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Sterile water to flush feeding tubes?

Updated | Posted
by nursesky nursesky (New) New

Why do we use sterile water to flush feeding tubes such as the j-tube? What happens if we use normal saline instead? I understand that sterile water is hypotonic and fluid will shift into the cells. NS is isotonic. On another note, I learned to flush NG tubes with NS. Why is there a difference in flush solutions if we are still instilling both into the GI tract?

CelticGoddess, BSN, RN

Specializes in Palliative, Onc, Med-Surg, Home Hospice. Has 6 years experience.

Policy at my facility is to use tap water. It is not going into a sterile field, it is going into the GI tract. Actually, I've never been taught to use sterile water or saline.

Okami_CCRN, ADN, RN

Specializes in Critical Care. Has 4 years experience.

I flush feeding tubes with tap water as the gut is not sterile, unless the patient is immuno-compromised. Occasionally surgeons will request an NS infusion through a J-tube/G-tube to maintain patency at arouns 20ml/hr for about 24 hours.

Saline in the gut?

We use tap or bottled. (Home health). I'm not sure if some tap water can cause residue if too high in certain minerals.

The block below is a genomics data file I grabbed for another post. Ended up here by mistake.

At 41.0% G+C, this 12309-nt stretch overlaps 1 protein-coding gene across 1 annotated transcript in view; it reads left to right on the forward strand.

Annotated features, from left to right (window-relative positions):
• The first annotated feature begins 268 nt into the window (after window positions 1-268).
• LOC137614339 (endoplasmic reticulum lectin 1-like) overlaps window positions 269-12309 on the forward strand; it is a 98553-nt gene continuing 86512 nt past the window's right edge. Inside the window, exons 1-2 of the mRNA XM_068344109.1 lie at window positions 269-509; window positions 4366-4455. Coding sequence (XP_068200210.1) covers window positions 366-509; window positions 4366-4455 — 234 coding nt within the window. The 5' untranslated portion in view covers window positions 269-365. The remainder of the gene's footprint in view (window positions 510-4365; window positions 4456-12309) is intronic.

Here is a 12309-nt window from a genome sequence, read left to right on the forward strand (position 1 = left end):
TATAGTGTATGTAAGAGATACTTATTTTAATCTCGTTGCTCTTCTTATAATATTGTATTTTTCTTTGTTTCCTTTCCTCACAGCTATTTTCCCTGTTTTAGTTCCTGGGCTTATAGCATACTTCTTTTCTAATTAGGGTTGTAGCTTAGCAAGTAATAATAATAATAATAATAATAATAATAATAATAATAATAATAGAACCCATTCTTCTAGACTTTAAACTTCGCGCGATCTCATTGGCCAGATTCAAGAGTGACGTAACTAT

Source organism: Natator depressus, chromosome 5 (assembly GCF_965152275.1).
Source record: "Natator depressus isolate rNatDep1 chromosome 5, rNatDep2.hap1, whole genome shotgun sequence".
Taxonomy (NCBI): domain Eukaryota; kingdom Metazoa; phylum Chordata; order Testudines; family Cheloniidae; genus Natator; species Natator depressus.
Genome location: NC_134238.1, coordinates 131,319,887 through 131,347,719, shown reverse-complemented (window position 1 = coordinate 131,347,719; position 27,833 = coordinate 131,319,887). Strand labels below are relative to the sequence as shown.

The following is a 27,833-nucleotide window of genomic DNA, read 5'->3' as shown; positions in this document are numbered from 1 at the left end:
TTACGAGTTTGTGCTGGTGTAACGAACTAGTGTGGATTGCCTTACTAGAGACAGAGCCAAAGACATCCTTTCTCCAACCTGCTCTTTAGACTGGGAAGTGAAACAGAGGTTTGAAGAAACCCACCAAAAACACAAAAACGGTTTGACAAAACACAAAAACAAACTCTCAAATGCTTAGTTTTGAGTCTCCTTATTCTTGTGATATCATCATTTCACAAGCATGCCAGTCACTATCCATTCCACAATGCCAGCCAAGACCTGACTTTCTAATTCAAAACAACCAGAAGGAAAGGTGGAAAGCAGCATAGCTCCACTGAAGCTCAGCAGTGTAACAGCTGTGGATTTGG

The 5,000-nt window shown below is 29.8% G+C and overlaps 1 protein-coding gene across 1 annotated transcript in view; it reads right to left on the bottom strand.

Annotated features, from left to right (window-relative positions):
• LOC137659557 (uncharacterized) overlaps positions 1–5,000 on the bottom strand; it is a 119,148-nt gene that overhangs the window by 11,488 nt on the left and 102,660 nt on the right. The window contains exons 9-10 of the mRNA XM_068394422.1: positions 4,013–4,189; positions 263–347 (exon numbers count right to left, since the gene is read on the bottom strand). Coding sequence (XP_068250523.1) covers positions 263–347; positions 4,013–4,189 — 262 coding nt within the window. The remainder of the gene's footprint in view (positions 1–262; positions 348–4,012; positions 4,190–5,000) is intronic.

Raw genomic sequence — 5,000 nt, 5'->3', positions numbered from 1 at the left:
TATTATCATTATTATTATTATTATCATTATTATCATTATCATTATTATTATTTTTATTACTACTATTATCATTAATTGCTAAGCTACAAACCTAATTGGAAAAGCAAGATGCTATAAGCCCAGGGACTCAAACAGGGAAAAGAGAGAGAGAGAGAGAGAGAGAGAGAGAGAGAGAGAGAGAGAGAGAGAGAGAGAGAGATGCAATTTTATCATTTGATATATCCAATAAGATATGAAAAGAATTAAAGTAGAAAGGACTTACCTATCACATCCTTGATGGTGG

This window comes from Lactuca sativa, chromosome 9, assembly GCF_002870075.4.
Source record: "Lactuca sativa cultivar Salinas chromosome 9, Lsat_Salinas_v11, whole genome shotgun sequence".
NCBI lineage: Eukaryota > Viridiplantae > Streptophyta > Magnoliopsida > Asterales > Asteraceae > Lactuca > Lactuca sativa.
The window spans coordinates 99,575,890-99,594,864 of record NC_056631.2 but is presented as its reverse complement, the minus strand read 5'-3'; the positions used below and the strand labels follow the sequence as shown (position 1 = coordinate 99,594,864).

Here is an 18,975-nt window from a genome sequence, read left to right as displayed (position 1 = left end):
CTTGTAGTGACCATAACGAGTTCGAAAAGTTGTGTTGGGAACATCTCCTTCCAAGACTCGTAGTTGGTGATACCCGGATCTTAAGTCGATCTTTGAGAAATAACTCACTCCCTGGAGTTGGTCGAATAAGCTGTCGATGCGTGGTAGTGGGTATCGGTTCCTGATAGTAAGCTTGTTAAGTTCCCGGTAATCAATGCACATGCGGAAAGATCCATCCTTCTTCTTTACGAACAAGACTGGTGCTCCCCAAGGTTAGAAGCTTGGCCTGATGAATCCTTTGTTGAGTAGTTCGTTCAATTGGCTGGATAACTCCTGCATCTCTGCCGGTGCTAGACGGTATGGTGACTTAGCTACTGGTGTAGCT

On the unit I am on for clinical, the policy is to use sterile water. Tap water does make sense to use since the GI tract is not sterile. But why do we use water (sterile or tap) to flush them? What happens if we use normal saline? That is my question.

TheCommuter, BSN, RN

Specializes in Case mgmt., rehab, (CRRN), LTC & psych. Has 15 years experience.

nursesky said:
But why do we use water (sterile or tap) to flush them? What happens if we use normal saline? That is my question.

Normal saline is isotonic...it has a similar composition to blood and is not appropriate for the GI tract due to lacking the osmotic gradient for proper absorption across the intestinal endothelium.

So, if the normal saline is flushed as one bolus (and it usually is), it will work like a saline laxative in the patient's system. Read: patient will have loose stools.

Policy at one of the hospitals I did clinical at was that if it was new (

This sounds like a perfect research into current Evidence Based Practice for gastric tube flush medium.

๐Ÿ™‚

A site like EBSCO, CINAHL, PubMed, etc., would be a great place to start.

Typically, it takes over a decade for current EBP to be incorporated into practice.

Be a leader, and find out from a few high level-of-evidence articles what the standard should be. ๐Ÿ™‚

BuckyBadgerRN, ASN, RN

Specializes in HH, Peds, Rehab, Clinical. Has 4 years experience.

I've never used sterile water to flush a tube. We don't drink sterile water!

BuckyBadgerRN, ASN, RN

Specializes in HH, Peds, Rehab, Clinical. Has 4 years experience.

Are you still in school? What do your instructors say, nursesky?

nursesky said:
On the unit I am on for clinical, the policy is to use sterile water. Tap water does make sense to use since the GI tract is not sterile. But why do we use water (sterile or tap) to flush them? What happens if we use normal saline? That is my question.

~PedsRN~, BSN, RN

Specializes in Acute Care Pediatrics. Has 4 years experience.

Would you want to drink saline? :)